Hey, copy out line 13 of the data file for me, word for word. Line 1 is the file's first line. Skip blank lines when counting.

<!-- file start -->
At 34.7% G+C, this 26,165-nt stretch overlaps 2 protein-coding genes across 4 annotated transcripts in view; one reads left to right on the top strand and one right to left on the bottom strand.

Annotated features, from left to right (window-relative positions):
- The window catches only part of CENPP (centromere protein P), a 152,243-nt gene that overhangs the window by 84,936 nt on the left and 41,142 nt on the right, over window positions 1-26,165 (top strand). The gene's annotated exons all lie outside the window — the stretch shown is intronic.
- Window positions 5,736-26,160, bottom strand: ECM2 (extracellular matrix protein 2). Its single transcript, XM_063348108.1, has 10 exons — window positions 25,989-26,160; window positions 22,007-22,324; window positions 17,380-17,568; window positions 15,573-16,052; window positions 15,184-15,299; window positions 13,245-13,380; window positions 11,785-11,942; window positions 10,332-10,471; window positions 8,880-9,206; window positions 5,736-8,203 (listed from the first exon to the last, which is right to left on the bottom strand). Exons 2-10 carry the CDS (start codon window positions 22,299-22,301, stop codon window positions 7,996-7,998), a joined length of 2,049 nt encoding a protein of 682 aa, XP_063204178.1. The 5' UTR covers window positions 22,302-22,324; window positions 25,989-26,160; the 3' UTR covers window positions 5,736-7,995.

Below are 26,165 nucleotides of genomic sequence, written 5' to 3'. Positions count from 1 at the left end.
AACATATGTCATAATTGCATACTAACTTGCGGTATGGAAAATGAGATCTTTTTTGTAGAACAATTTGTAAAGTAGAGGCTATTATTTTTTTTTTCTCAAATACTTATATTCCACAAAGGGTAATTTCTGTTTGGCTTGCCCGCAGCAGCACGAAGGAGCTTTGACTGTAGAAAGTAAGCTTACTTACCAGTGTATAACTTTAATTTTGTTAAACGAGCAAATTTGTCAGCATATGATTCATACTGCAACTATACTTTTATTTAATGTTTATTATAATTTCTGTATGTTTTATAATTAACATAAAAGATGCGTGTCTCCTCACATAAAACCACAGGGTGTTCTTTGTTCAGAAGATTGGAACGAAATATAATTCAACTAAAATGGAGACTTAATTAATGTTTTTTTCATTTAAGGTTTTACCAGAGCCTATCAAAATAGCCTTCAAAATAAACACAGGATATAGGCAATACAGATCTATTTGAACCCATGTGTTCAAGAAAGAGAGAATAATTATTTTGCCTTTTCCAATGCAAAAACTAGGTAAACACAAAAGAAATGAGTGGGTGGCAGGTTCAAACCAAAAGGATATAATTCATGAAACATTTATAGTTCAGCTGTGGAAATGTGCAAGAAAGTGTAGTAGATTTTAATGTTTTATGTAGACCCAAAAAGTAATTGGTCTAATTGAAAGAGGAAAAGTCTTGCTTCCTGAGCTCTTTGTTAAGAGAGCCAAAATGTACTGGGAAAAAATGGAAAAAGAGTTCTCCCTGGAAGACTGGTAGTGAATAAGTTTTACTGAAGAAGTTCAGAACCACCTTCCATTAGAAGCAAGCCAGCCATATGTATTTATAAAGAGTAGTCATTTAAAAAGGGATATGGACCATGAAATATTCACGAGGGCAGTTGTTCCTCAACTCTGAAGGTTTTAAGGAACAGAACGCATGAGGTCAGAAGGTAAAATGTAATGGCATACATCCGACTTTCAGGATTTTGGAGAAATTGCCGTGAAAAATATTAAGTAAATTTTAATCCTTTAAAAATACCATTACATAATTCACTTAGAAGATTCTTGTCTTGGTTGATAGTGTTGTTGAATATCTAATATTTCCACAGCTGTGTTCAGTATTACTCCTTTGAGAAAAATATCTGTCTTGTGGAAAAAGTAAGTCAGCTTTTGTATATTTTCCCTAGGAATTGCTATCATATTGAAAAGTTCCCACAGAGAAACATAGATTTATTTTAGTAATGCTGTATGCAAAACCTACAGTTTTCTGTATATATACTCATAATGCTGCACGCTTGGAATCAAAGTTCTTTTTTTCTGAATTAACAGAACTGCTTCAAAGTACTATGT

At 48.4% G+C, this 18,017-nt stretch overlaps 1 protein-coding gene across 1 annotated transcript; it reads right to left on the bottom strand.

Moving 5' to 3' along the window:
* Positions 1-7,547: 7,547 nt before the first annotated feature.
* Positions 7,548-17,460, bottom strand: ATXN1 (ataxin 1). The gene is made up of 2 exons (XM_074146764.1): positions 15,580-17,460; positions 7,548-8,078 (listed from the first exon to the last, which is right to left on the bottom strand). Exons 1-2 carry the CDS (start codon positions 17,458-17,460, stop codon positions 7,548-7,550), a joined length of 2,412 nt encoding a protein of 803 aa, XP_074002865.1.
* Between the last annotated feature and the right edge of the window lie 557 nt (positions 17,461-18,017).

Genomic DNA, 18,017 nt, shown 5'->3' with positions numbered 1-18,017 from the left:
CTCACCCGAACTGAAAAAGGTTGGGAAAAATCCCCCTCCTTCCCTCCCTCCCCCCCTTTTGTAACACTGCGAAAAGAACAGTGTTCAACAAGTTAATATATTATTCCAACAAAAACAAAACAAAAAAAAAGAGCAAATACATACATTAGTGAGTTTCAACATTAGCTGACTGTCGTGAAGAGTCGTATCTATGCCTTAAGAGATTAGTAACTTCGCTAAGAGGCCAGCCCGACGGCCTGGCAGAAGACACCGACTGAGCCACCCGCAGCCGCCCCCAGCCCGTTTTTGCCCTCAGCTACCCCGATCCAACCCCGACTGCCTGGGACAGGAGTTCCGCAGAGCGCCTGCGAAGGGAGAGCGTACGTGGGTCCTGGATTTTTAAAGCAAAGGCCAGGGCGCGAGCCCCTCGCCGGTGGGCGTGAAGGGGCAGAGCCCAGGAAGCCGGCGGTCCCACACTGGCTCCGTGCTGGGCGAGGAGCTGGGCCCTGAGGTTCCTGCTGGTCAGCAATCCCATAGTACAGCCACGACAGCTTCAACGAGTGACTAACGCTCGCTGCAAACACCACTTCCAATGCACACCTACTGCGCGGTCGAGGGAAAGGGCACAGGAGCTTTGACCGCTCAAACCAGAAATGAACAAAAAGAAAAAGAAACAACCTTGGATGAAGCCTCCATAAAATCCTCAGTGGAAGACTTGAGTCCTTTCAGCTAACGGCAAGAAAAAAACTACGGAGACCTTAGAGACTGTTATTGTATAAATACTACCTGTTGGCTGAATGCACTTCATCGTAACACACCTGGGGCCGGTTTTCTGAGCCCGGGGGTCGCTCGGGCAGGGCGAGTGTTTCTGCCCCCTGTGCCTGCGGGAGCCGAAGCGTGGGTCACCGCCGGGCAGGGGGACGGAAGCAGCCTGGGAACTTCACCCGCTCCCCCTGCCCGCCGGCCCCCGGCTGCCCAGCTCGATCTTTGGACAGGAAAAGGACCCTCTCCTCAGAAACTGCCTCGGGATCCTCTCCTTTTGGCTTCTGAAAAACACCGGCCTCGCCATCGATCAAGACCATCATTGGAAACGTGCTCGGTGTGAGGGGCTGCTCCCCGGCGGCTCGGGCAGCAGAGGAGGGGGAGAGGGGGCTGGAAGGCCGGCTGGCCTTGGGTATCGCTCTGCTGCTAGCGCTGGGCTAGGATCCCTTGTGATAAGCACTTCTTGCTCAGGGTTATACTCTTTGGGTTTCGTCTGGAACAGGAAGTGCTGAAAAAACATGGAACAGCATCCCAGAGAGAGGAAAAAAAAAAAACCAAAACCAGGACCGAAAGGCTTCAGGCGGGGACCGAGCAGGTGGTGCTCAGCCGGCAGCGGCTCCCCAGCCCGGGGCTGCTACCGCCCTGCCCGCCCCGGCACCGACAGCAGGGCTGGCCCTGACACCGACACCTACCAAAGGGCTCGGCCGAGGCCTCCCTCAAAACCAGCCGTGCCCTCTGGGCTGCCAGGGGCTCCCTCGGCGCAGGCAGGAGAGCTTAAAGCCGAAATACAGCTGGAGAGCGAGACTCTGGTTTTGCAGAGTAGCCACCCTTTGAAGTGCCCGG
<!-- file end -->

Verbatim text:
CTCACCCGAACTGAAAAAGGTTGGGAAAAATCCCCCTCCTTCCCTCCCTCCCCCCCTTTTGTAACACTGCGAAAAGAACAGTGTTCAACAAGTTAATATATTATTCCAACAAAAACAAAACAAAAAAAAAGAGCAAATACATACATTAGTGAGTTTCAACATTAGCTGACTGTCGTGAAGAGTCGTATCTATGCCTTAAGAGATTAGTAACTTCGCTAAGAGGCCAGCCCGACGGCCTGGCAGAAGACACCGACTGAGCCACCCGCAGCCGCCCCCAGCCCGTTTTTGCCCTCAGCTACCCCGATCCAACCCCGACTGCCTGGGACAGGAGTTCCGCAGAGCGCCTGCGAAGGGAGAGCGTACGTGGGTCCTGGATTTTTAAAGCAAAGGCCAGGGCGCGAGCCCCTCGCCGGTGGGCGTGAAGGGGCAGAGCCCAGGAAGCCGGCGGTCCCACACTGGCTCCGTGCTGGGCGAGGAGCTGGGCCCTGAGGTTCCTGCTGGTCAGCAATCCCATAGTACAGCCACGACAGCTTCAACGAGTGACTAACGCTCGCTGCAAACACCACTTCCAATGCACACCTACTGCGCGGTCGAGGGAAAGGGCACAGGAGCTTTGACCGCTCAAACCAGAAATGAACAAAAAGAAAAAGAAACAACCTTGGATGAAGCCTCCATAAAATCCTCAGTGGAAGACTTGAGTCCTTTCAGCTAACGGCAAGAAAAAAACTACGGAGACCTTAGAGACTGTTATTGTATAAATACTACCTGTTGGCTGAATGCACTTCATCGTAACACACCTGGGGCCGGTTTTCTGAGCCCGGGGGTCGCTCGGGCAGGGCGAGTGTTTCTGCCCCCTGTGCCTGCGGGAGCCGAAGCGTGGGTCACCGCCGGGCAGGGGGACGGAAGCAGCCTGGGAACTTCACCCGCTCCCCCTGCCCGCCGGCCCCCGGCTGCCCAGCTCGATCTTTGGACAGGAAAAGGACCCTCTCCTCAGAAACTGCCTCGGGATCCTCTCCTTTTGGCTTCTGAAAAACACCGGCCTCGCCATCGATCAAGACCATCATTGGAAACGTGCTCGGTGTGAGGGGCTGCTCCCCGGCGGCTCGGGCAGCAGAGGAGGGGGAGAGGGGGCTGGAAGGCCGGCTGGCCTTGGGTATCGCTCTGCTGCTAGCGCTGGGCTAGGATCCCTTGTGATAAGCACTTCTTGCTCAGGGTTATACTCTTTGGGTTTCGTCTGGAACAGGAAGTGCTGAAAAAACATGGAACAGCATCCCAGAGAGAGGAAAAAAAAAAAACCAAAACCAGGACCGAAAGGCTTCAGGCGGGGACCGAGCAGGTGGTGCTCAGCCGGCAGCGGCTCCCCAGCCCGGGGCTGCTACCGCCCTGCCCGCCCCGGCACCGACAGCAGGGCTGGCCCTGACACCGACACCTACCAAAGGGCTCGGCCGAGGCCTCCCTCAAAACCAGCCGTGCCCTCTGGGCTGCCAGGGGCTCCCTCGGCGCAGGCAGGAGAGCTTAAAGCCGAAATACAGCTGGAGAGCGAGACTCTGGTTTTGCAGAGTAGCCACCCTTTGAAGTGCCCGG